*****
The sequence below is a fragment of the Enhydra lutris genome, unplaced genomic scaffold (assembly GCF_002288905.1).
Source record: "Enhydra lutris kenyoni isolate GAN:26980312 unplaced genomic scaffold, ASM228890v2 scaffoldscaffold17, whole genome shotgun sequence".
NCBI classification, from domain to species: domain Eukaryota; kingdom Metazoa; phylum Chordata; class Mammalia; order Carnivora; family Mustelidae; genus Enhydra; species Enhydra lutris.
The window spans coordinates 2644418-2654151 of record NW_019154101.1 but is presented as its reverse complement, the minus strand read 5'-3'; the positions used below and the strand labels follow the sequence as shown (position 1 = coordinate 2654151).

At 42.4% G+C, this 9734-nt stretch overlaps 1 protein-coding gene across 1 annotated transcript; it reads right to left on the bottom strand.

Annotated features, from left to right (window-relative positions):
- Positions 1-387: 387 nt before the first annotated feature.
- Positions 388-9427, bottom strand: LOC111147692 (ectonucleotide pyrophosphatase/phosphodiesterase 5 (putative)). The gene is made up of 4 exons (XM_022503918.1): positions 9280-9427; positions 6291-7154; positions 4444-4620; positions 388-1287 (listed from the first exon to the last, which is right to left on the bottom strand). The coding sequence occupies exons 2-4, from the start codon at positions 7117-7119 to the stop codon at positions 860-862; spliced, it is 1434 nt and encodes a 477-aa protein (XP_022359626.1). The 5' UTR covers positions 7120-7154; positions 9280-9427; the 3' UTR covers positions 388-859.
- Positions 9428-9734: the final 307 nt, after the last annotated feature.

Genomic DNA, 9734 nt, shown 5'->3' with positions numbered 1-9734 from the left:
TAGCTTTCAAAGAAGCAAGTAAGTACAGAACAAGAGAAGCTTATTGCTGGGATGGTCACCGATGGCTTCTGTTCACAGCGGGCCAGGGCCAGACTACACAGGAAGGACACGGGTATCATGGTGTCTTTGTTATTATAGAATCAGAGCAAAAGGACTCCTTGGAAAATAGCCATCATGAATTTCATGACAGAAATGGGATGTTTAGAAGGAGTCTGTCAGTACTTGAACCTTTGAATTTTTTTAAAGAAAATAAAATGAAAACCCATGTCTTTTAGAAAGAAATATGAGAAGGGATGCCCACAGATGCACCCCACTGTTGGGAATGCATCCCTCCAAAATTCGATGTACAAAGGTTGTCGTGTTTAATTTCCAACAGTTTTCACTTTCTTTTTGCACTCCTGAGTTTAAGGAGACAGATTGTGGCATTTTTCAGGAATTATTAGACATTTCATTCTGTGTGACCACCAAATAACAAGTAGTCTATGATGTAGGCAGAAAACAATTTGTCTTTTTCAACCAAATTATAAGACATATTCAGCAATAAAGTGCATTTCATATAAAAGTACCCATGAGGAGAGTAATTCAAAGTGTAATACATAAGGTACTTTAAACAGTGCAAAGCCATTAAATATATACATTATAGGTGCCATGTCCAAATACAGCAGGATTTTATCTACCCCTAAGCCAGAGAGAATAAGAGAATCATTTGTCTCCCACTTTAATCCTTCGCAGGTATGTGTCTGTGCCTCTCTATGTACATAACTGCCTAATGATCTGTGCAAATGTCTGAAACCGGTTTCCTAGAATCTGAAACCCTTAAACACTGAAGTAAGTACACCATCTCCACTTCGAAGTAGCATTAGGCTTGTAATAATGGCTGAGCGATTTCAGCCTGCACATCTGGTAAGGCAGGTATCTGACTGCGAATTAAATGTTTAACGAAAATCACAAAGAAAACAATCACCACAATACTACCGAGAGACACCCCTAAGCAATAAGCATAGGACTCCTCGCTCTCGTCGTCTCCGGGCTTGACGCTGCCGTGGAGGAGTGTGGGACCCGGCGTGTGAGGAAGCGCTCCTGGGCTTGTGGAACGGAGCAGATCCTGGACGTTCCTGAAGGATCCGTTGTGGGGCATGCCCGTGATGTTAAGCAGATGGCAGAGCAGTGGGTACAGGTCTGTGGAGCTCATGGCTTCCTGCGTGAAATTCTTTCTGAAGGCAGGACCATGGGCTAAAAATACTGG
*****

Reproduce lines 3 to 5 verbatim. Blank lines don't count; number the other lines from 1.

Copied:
NCBI classification, from domain to species: domain Eukaryota; kingdom Metazoa; phylum Chordata; class Mammalia; order Carnivora; family Mustelidae; genus Enhydra; species Enhydra lutris.
The window spans coordinates 2644418-2654151 of record NW_019154101.1 but is presented as its reverse complement, the minus strand read 5'-3'; the positions used below and the strand labels follow the sequence as shown (position 1 = coordinate 2654151).

At 42.4% G+C, this 9734-nt stretch overlaps 1 protein-coding gene across 1 annotated transcript; it reads right to left on the bottom strand.